SDC Torsion Design

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AIST Torsion Design

Structural Design Corporation has inspected thousands of EOT Crane Girders.  It has been a challenge to either repair existing crane girders or design new girders that would prevent the same types of failures that we see in the field.  This challenge came to a head in 1992 when inspecting a Slab Yard Shipping Building.  The building and crane runway were 8" out-of- gauge from the ends of the building due to the heat generated from 20 foot tall stacks of hot slabs.

The cranes were binding as they bridged down the crane runway.  The binding forces were causing brittle fractures of the crane girders.  SDC informed the mill that they could either continue to live with a sudden fracture of the crane girders and risk dropping a crane to the ground or they could move the crane rails 2 1/2" off the girder centerlines and slowly cause the crane girders to warp.  Engineering chose to move the crane rails and buy time to rehabilitate the entire Shipping Building.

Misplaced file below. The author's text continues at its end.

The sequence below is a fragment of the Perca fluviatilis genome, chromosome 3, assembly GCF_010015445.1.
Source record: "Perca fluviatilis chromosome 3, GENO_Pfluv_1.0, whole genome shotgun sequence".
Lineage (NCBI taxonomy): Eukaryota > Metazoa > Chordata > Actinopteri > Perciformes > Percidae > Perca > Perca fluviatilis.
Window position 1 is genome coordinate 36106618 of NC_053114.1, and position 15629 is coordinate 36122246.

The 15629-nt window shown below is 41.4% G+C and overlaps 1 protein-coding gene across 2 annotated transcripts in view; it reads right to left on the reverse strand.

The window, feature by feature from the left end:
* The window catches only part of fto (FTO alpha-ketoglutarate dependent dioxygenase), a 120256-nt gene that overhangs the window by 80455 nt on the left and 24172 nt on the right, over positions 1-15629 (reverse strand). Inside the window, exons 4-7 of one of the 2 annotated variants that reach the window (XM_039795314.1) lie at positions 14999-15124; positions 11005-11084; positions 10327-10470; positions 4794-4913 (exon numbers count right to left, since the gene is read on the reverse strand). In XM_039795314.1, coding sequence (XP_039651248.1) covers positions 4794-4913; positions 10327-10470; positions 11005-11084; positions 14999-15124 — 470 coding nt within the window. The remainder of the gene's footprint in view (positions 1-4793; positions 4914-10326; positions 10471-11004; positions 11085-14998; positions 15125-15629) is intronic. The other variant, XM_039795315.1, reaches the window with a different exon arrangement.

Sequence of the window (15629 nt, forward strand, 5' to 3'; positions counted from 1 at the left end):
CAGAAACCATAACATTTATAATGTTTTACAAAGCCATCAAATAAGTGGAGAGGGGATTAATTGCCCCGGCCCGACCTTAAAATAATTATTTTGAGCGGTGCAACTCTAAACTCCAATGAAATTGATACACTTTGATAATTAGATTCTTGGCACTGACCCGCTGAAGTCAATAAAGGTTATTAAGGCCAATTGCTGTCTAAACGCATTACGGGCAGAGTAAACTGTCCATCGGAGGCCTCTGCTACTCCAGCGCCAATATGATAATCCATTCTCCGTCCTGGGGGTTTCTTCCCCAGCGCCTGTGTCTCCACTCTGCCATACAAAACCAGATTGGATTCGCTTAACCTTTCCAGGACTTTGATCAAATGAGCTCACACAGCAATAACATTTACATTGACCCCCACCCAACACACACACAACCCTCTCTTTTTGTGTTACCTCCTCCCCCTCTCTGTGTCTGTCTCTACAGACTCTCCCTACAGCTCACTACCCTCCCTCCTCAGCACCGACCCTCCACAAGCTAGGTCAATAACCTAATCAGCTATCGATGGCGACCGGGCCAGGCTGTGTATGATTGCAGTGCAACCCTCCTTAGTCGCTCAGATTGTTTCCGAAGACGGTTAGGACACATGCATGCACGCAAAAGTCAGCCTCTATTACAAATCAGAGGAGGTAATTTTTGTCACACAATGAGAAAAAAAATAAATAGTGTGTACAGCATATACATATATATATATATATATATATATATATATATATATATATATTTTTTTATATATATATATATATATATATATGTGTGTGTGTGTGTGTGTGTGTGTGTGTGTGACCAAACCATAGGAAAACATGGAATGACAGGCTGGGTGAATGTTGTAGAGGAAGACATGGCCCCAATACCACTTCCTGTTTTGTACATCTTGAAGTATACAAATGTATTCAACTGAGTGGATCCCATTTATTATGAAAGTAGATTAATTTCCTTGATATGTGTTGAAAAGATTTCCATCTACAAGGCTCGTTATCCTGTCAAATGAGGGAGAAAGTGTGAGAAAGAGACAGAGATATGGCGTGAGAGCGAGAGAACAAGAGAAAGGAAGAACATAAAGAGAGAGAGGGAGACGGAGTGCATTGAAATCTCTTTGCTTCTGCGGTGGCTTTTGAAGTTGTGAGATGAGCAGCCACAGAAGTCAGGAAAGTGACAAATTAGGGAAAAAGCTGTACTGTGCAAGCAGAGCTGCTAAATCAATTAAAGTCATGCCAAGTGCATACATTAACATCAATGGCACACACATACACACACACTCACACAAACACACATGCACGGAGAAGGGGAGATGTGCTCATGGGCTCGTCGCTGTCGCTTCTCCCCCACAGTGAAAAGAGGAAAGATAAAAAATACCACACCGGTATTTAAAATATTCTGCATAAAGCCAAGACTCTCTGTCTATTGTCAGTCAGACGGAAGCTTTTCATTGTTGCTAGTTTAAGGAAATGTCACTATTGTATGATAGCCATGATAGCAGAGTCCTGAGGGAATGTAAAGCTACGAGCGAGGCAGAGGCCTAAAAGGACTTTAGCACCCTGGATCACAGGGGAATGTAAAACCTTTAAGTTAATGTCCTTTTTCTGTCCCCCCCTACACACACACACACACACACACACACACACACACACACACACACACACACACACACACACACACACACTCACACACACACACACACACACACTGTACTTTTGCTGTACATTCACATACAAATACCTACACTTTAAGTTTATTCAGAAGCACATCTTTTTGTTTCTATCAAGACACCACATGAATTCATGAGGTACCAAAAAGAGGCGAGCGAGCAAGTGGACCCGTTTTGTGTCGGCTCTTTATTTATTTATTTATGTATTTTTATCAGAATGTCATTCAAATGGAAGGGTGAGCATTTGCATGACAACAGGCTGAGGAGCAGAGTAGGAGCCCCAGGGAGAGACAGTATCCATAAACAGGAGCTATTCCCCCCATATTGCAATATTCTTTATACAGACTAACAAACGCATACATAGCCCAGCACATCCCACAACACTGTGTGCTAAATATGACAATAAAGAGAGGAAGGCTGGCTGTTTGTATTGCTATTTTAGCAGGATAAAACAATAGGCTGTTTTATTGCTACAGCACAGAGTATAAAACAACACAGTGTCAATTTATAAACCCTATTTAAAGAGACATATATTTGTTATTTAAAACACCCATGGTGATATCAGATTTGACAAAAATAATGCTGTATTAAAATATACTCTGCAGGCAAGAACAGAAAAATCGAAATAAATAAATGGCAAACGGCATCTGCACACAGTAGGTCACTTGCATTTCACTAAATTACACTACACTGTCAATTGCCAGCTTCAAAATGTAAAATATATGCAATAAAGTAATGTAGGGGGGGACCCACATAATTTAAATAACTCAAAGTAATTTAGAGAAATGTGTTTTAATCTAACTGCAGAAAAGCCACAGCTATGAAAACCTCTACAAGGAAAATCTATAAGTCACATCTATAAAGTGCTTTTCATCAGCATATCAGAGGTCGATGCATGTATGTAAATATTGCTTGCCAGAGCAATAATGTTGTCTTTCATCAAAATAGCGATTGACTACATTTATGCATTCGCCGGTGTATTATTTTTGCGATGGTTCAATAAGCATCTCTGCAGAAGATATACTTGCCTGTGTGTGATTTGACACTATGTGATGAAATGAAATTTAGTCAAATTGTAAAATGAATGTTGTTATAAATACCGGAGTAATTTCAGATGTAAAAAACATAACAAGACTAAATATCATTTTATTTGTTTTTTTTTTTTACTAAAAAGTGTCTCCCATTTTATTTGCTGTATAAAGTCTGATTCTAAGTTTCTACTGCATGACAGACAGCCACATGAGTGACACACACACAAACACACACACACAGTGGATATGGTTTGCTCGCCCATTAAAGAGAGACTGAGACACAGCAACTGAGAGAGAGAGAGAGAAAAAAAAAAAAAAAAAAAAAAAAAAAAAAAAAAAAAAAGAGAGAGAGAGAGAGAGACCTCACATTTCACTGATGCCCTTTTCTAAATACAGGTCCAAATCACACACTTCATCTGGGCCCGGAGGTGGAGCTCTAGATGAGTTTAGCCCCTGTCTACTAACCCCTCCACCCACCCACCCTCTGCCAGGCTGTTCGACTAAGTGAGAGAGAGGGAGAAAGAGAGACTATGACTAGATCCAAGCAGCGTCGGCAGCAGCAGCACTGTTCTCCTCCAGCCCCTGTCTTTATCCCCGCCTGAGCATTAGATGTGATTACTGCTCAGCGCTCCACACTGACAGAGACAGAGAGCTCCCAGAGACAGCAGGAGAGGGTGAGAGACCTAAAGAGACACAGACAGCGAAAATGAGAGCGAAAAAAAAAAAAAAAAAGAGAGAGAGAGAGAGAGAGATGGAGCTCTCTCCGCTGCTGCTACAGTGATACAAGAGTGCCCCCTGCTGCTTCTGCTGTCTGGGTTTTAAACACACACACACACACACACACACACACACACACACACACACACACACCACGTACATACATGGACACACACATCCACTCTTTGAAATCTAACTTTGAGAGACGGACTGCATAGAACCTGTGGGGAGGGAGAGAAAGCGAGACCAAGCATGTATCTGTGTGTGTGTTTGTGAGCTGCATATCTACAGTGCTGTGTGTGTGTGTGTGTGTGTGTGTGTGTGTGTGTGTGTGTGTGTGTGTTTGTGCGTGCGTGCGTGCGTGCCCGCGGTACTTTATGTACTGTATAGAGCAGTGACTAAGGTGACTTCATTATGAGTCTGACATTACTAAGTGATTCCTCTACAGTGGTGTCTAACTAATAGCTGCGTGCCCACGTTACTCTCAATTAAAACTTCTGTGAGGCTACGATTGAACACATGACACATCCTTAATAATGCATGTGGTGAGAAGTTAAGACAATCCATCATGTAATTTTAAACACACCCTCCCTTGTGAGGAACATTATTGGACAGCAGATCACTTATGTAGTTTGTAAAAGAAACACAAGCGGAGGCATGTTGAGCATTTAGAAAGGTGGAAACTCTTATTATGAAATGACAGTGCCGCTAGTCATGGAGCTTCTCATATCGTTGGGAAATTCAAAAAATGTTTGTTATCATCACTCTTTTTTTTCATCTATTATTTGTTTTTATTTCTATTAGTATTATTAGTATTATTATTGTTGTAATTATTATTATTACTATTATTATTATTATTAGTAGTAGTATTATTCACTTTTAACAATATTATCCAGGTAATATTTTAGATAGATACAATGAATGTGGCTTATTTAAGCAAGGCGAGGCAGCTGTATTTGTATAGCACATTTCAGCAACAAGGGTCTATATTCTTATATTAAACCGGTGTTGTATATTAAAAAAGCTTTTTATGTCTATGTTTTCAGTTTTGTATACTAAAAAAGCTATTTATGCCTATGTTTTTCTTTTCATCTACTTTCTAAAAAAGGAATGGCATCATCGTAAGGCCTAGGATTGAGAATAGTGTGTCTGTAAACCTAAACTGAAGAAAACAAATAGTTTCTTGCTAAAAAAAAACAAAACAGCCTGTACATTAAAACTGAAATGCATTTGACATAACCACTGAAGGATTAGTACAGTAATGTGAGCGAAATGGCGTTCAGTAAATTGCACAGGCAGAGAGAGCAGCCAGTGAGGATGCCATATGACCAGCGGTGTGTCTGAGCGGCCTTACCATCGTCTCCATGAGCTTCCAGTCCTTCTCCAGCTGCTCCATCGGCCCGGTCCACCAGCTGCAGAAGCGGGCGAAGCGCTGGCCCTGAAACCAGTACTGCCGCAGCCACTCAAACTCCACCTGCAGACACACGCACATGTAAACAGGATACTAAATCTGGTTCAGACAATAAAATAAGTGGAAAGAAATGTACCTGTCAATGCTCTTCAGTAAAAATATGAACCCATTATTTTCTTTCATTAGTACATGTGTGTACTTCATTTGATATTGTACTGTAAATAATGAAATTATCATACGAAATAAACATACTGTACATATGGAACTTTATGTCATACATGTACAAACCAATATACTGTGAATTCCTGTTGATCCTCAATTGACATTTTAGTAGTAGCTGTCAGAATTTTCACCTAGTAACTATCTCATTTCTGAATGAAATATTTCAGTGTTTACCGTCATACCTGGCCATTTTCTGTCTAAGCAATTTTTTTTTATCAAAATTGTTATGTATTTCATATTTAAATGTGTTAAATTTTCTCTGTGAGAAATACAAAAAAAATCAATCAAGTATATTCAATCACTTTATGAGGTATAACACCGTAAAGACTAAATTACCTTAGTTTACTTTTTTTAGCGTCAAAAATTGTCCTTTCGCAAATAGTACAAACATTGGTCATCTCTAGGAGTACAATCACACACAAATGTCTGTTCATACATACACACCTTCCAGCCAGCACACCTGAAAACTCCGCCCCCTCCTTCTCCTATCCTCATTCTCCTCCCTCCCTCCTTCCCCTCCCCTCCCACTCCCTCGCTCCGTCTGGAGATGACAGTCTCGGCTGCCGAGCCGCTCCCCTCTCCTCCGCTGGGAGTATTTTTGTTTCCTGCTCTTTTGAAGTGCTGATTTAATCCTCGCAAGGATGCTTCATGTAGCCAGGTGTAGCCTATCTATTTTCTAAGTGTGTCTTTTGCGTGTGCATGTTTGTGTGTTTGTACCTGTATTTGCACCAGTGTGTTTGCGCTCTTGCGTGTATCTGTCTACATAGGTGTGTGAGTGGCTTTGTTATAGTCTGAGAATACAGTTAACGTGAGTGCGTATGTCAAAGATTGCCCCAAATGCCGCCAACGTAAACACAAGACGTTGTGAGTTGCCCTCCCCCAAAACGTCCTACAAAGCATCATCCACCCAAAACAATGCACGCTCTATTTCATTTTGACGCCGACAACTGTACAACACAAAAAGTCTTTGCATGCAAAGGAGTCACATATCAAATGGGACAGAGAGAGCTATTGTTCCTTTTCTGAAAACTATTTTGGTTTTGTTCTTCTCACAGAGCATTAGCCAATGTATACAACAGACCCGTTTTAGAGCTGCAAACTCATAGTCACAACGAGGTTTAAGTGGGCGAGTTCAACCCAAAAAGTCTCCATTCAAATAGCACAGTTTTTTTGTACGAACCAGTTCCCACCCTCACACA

SDC performed its first complete torsional analysis of a crane girder to check the girder stresses.  As part of our analysis we reviewed the torsional design requirements of AIST Technical Bulletin 13.  SDC needed to know the limitations of the AIST procedure.  We found that the AIST procedure is conservative for doubly symmetrical girder cross sections. but may not be conservative for singly symmetric and unsymmetrical cross sections. 

Attached is a paper written by John Fong, SE that describes the Classical Torsion and AIST Torsion Theory.  It may be helpful to understand these theories before trying to understand the SDC Torsion Design that is based on Warping Torsion Theory.

AIST Torsion.pdf